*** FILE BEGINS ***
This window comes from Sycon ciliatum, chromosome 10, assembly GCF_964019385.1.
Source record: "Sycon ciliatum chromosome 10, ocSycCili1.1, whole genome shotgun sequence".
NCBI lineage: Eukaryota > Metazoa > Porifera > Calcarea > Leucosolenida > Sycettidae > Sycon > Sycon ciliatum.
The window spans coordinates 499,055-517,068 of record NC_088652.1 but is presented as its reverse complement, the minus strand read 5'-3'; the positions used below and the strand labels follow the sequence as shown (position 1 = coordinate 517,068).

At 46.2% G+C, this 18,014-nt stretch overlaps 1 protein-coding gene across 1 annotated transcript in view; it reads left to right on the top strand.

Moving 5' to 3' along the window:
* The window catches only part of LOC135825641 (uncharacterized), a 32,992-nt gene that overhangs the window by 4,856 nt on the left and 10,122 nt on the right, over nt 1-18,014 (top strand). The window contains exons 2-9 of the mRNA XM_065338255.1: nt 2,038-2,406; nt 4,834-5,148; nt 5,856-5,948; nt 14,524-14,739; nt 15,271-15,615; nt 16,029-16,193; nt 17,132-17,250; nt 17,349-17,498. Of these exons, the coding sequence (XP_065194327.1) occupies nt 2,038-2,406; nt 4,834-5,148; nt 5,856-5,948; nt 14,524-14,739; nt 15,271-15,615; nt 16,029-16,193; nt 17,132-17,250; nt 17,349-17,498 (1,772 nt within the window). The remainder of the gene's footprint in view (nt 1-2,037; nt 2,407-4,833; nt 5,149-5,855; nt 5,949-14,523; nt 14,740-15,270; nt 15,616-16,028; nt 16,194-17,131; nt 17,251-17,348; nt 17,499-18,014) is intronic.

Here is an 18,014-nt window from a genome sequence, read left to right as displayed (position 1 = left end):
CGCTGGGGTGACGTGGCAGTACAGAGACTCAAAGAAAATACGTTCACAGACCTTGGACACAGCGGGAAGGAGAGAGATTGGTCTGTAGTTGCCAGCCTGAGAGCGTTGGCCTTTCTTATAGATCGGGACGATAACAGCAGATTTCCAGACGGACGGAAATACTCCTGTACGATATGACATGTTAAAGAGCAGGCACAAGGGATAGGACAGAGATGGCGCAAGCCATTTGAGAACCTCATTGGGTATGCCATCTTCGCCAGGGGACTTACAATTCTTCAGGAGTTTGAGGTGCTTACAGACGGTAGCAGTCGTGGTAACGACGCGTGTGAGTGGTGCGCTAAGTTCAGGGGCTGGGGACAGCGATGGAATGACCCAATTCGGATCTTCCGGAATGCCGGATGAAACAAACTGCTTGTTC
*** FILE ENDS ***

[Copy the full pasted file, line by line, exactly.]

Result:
This window comes from Sycon ciliatum, chromosome 10, assembly GCF_964019385.1.
Source record: "Sycon ciliatum chromosome 10, ocSycCili1.1, whole genome shotgun sequence".
NCBI lineage: Eukaryota > Metazoa > Porifera > Calcarea > Leucosolenida > Sycettidae > Sycon > Sycon ciliatum.
The window spans coordinates 499,055-517,068 of record NC_088652.1 but is presented as its reverse complement, the minus strand read 5'-3'; the positions used below and the strand labels follow the sequence as shown (position 1 = coordinate 517,068).

At 46.2% G+C, this 18,014-nt stretch overlaps 1 protein-coding gene across 1 annotated transcript in view; it reads left to right on the top strand.

Moving 5' to 3' along the window:
* The window catches only part of LOC135825641 (uncharacterized), a 32,992-nt gene that overhangs the window by 4,856 nt on the left and 10,122 nt on the right, over nt 1-18,014 (top strand). The window contains exons 2-9 of the mRNA XM_065338255.1: nt 2,038-2,406; nt 4,834-5,148; nt 5,856-5,948; nt 14,524-14,739; nt 15,271-15,615; nt 16,029-16,193; nt 17,132-17,250; nt 17,349-17,498. Of these exons, the coding sequence (XP_065194327.1) occupies nt 2,038-2,406; nt 4,834-5,148; nt 5,856-5,948; nt 14,524-14,739; nt 15,271-15,615; nt 16,029-16,193; nt 17,132-17,250; nt 17,349-17,498 (1,772 nt within the window). The remainder of the gene's footprint in view (nt 1-2,037; nt 2,407-4,833; nt 5,149-5,855; nt 5,949-14,523; nt 14,740-15,270; nt 15,616-16,028; nt 16,194-17,131; nt 17,251-17,348; nt 17,499-18,014) is intronic.

Here is an 18,014-nt window from a genome sequence, read left to right as displayed (position 1 = left end):
CGCTGGGGTGACGTGGCAGTACAGAGACTCAAAGAAAATACGTTCACAGACCTTGGACACAGCGGGAAGGAGAGAGATTGGTCTGTAGTTGCCAGCCTGAGAGCGTTGGCCTTTCTTATAGATCGGGACGATAACAGCAGATTTCCAGACGGACGGAAATACTCCTGTACGATATGACATGTTAAAGAGCAGGCACAAGGGATAGGACAGAGATGGCGCAAGCCATTTGAGAACCTCATTGGGTATGCCATCTTCGCCAGGGGACTTACAATTCTTCAGGAGTTTGAGGTGCTTACAGACGGTAGCAGTCGTGGTAACGACGCGTGTGAGTGGTGCGCTAAGTTCAGGGGCTGGGGACAGCGATGGAATGACCCAATTCGGATCTTCCGGAATGCCGGATGAAACAAACTGCTTGTTC